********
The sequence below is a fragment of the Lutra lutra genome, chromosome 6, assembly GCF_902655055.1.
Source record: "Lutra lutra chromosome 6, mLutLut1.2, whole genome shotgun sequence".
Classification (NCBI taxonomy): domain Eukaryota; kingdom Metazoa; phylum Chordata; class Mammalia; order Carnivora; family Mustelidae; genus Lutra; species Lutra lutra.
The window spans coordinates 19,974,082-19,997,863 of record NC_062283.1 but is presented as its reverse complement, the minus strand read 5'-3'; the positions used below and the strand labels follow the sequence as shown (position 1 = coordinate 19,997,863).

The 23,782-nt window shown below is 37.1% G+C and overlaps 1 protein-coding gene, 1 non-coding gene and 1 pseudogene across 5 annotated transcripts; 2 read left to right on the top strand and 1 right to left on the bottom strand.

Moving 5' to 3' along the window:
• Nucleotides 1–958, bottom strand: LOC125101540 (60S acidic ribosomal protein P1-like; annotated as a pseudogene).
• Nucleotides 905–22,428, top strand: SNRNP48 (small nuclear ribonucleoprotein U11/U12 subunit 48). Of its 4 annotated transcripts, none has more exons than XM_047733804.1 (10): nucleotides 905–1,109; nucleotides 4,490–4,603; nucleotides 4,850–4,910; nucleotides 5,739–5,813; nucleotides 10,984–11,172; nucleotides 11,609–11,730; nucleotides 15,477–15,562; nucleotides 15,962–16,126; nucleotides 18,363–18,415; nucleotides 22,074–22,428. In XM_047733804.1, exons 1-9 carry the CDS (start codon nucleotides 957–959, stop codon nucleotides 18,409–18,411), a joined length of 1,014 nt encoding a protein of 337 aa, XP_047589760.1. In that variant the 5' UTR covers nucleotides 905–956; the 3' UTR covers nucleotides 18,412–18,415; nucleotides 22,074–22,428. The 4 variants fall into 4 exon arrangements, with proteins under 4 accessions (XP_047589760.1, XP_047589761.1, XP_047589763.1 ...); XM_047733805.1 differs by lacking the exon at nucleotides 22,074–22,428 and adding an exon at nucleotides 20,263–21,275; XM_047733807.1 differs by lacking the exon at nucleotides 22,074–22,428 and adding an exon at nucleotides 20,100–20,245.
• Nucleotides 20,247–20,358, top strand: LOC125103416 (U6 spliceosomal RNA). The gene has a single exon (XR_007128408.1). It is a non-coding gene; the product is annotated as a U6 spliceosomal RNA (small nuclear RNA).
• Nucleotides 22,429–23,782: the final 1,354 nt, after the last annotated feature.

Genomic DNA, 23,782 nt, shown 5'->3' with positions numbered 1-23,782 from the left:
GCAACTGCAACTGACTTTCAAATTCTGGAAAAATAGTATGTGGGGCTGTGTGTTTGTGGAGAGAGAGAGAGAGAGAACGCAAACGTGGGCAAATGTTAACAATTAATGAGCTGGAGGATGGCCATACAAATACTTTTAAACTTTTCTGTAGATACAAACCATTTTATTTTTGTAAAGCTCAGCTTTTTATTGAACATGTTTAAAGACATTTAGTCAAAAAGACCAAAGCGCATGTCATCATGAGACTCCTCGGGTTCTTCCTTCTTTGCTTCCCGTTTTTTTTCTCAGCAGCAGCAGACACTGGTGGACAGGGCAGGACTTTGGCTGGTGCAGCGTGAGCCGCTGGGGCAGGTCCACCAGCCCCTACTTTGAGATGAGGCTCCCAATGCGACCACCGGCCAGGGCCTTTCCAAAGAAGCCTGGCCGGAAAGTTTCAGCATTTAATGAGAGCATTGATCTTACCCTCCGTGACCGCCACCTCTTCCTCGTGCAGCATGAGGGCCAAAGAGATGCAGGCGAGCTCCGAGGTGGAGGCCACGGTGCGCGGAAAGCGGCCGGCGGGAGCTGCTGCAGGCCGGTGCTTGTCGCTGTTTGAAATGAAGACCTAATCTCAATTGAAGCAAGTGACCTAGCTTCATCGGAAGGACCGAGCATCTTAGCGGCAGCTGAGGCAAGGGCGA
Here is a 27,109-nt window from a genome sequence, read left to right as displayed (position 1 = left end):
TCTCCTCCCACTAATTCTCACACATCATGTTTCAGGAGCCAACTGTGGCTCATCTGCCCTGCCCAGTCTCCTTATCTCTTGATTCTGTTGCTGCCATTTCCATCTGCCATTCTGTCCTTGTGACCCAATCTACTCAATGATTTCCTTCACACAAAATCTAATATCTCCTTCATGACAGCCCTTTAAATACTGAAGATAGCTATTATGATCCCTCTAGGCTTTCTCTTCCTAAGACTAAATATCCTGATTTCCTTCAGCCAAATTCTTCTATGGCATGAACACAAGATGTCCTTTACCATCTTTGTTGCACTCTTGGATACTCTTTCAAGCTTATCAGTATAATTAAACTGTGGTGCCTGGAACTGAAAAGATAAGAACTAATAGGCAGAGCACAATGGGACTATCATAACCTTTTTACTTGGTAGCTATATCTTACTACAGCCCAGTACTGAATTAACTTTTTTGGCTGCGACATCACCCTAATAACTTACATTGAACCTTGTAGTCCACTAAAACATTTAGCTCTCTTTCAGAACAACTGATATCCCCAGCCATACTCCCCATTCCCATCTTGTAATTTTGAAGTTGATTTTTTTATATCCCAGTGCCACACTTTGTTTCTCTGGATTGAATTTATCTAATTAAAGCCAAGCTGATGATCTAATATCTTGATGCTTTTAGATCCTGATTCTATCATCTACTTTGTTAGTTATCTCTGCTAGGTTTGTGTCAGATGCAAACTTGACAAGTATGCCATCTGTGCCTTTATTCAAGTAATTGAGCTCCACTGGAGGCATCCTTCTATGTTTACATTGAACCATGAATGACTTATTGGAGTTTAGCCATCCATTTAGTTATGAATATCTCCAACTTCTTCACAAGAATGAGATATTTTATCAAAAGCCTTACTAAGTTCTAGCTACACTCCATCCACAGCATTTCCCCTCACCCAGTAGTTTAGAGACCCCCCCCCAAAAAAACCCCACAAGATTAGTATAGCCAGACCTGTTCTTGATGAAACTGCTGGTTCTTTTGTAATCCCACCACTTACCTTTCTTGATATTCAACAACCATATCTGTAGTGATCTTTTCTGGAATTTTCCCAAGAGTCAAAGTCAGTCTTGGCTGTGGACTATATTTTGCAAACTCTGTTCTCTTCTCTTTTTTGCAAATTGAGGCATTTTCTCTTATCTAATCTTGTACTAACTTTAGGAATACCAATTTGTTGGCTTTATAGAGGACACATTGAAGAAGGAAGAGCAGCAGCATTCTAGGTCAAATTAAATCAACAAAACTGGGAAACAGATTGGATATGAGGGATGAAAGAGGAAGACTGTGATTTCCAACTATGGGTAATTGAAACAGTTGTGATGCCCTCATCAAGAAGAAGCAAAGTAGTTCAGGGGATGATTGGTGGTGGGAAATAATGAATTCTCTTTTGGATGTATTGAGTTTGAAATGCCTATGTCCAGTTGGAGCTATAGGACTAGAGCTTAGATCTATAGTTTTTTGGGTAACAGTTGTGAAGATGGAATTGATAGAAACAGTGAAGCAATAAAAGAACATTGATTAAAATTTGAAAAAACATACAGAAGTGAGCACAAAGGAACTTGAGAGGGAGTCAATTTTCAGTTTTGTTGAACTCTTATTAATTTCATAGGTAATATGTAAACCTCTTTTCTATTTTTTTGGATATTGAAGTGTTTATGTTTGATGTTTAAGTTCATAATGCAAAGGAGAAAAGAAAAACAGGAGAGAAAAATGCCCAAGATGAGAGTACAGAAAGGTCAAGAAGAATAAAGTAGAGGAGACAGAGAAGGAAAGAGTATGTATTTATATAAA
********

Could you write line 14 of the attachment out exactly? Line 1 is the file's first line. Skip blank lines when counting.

TCTCCTCCCACTAATTCTCACACATCATGTTTCAGGAGCCAACTGTGGCTCATCTGCCCTGCCCAGTCTCCTTATCTCTTGATTCTGTTGCTGCCATTTCCATCTGCCATTCTGTCCTTGTGACCCAATCTACTCAATGATTTCCTTCACACAAAATCTAATATCTCCTTCATGACAGCCCTTTAAATACTGAAGATAGCTATTATGATCCCTCTAGGCTTTCTCTTCCTAAGACTAAATATCCTGATTTCCTTCAGCCAAATTCTTCTATGGCATGAACACAAGATGTCCTTTACCATCTTTGTTGCACTCTTGGATACTCTTTCAAGCTTATCAGTATAATTAAACTGTGGTGCCTGGAACTGAAAAGATAAGAACTAATAGGCAGAGCACAATGGGACTATCATAACCTTTTTACTTGGTAGCTATATCTTACTACAGCCCAGTACTGAATTAACTTTTTTGGCTGCGACATCACCCTAATAACTTACATTGAACCTTGTAGTCCACTAAAACATTTAGCTCTCTTTCAGAACAACTGATATCCCCAGCCATACTCCCCATTCCCATCTTGTAATTTTGAAGTTGATTTTTTTATATCCCAGTGCCACACTTTGTTTCTCTGGATTGAATTTATCTAATTAAAGCCAAGCTGATGATCTAATATCTTGATGCTTTTAGATCCTGATTCTATCATCTACTTTGTTAGTTATCTCTGCTAGGTTTGTGTCAGATGCAAACTTGACAAGTATGCCATCTGTGCCTTTATTCAAGTAATTGAGCTCCACTGGAGGCATCCTTCTATGTTTACATTGAACCATGAATGACTTATTGGAGTTTAGCCATCCATTTAGTTATGAATATCTCCAACTTCTTCACAAGAATGAGATATTTTATCAAAAGCCTTACTAAGTTCTAGCTACACTCCATCCACAGCATTTCCCCTCACCCAGTAGTTTAGAGACCCCCCCCCAAAAAAACCCCACAAGATTAGTATAGCCAGACCTGTTCTTGATGAAACTGCTGGTTCTTTTGTAATCCCACCACTTACCTTTCTTGATATTCAACAACCATATCTGTAGTGATCTTTTCTGGAATTTTCCCAAGAGTCAAAGTCAGTCTTGGCTGTGGACTATATTTTGCAAACTCTGTTCTCTTCTCTTTTTTGCAAATTGAGGCATTTTCTCTTATCTAATCTTGTACTAACTTTAGGAATACCAATTTGTTGGCTTTATAGAGGACACATTGAAGAAGGAAGAGCAGCAGCATTCTAGGTCAAATTAAATCAACAAAACTGGGAAACAGATTGGATATGAGGGATGAAAGAGGAAGACTGTGATTTCCAACTATGGGTAATTGAAACAGTTGTGATGCCCTCATCAAGAAGAAGCAAAGTAGTTCAGGGGATGATTGGTGGTGGGAAATAATGAATTCTCTTTTGGATGTATTGAGTTTGAAATGCCTATGTCCAGTTGGAGCTATAGGACTAGAGCTTAGATCTATAGTTTTTTGGGTAACAGTTGTGAAGATGGAATTGATAGAAACAGTGAAGCAATAAAAGAACATTGATTAAAATTTGAAAAAACATACAGAAGTGAGCACAAAGGAACTTGAGAGGGAGTCAATTTTCAGTTTTGTTGAACTCTTATTAATTTCATAGGTAATATGTAAACCTCTTTTCTATTTTTTTGGATATTGAAGTGTTTATGTTTGATGTTTAAGTTCATAATGCAAAGGAGAAAAGAAAAACAGGAGAGAAAAATGCCCAAGATGAGAGTACAGAAAGGTCAAGAAGAATAAAGTAGAGGAGACAGAGAAGGAAAGAGTATGTATTTATATAAA